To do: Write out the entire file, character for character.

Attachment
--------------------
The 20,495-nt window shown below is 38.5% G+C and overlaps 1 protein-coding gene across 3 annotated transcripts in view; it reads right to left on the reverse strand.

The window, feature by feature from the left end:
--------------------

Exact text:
The 20,495-nt window shown below is 38.5% G+C and overlaps 1 protein-coding gene across 3 annotated transcripts in view; it reads right to left on the reverse strand.

The window, feature by feature from the left end: